Thursday, May 1, 2008

How to get into Enterprise 2.0

After the recent reporting by the BBC of the Forrester market forecast for a $4.6 spend on global enterprise 2.0, friends that I have not heard from for some time came out of the woodwork asking me how they could get a slice of that money.

Even though I agree completely with Euan Semple, with whom I have been working closely, that these things should not cost that much (our enterprise wiki cost about GBP16k for the year!) I do feel that there will be plenty of work for consultants so I got thinking about how to gain the experience that will be needed. Here are my ideas:

Step 1. Get accounts at all of the following, use them become very familiar with them:








Wikipedia (become a wikipedian)







2. At the same time - start blogging (I suggest you start with a free account at Google - blogger)

3. Study enterprise Wikis (there are only two worth looking at: Socialtext and Atlassian Confluence).

4. Perform a couple of wiki roll-outs for charities / public sector for no pay.

5. Look at personal pages like Netvibes, iGoogle and Pageflakes

6. Having become familiar with bookmarking from step 1, look at enterprise bookmarking (Cogenz is one example)

7. Read the books: The wisdom of crowds, The tipping point, Wikinomics.

8. Read everything on this blog:

If anyone has other suggestions, please leave comments.

Good luck!


Simon Carswell said...

Alek, I think these are all good ideas, and I particularly like No 4. for getting the ball rolling. It's all too easy to 'know the theory' without being able to gain traction in the marketplace. (might I be speaking from experience...? ;-) ).
You don't mention RSS readers. I'd suggest adding those to the list.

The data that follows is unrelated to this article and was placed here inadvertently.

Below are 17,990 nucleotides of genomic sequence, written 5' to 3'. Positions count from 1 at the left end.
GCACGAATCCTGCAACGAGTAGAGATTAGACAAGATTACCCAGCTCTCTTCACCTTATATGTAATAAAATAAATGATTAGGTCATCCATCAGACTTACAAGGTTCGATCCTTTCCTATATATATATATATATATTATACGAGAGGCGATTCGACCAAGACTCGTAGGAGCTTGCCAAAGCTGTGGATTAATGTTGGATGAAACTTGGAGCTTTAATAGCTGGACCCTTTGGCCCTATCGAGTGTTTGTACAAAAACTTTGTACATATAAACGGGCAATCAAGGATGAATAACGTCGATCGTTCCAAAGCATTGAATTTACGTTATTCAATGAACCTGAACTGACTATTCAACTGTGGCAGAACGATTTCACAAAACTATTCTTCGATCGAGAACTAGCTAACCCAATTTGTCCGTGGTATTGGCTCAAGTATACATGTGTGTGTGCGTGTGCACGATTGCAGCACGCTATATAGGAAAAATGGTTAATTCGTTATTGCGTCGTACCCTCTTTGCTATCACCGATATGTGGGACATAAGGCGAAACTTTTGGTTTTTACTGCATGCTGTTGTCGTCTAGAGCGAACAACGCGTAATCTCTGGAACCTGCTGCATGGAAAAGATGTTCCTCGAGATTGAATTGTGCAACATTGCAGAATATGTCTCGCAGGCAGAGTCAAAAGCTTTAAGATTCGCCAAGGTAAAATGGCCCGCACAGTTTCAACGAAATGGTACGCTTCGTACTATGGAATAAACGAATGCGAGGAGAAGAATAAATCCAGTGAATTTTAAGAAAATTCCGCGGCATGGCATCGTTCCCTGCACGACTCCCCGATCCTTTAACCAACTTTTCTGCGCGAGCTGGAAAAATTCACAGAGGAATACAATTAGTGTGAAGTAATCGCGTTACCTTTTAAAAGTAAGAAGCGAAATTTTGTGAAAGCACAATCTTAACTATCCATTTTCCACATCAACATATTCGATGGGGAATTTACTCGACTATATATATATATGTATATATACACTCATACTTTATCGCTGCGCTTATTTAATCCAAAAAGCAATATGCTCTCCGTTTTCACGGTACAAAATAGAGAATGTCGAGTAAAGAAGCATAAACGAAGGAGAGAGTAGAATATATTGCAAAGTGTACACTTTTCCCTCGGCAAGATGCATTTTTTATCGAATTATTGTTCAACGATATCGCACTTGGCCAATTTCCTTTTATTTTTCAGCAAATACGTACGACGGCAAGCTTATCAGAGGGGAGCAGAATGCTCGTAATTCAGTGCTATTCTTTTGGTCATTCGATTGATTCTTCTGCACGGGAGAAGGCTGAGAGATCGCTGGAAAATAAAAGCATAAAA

Rupert Shanks said...

Hi Alek! Those are some clear steps to understanding social computing today but I think that it's important to remember why you would do it in the first place. Maybe add a few points on the failings of email, shared drives etc? Perhaps thats too obvious to say but many people just dont get it and see it as a geeky internet trend that is not applicable to the every-day.

Alek Lotoczko said...

Simon, sorry its taken me so long to reply, I have been traveling.

Thanks for your positive feedback, It would be good to hear more of your experiences.

Yes of course RSS is an omission. The only thing I would say in my defense is that one would surly come across RSS while experimenting with personal pages like NetVibes.

I agree though that any 2.0 specialist should have a good understanding of installed RSS clients and their use.

Thanks again.

Alek Lotoczko said...

Thanks Rupert.

I do agree that a major benefit of the new tools is that they bring a much better way to communicate than email.

This brings for me a real sense of Déjà vu because the email argument was around in 1999/2000 and use as a main justification for the establishment of company intranets. This fact is often overlooked by modern vendors of social collaboration tools who can tend to think they invented the idea.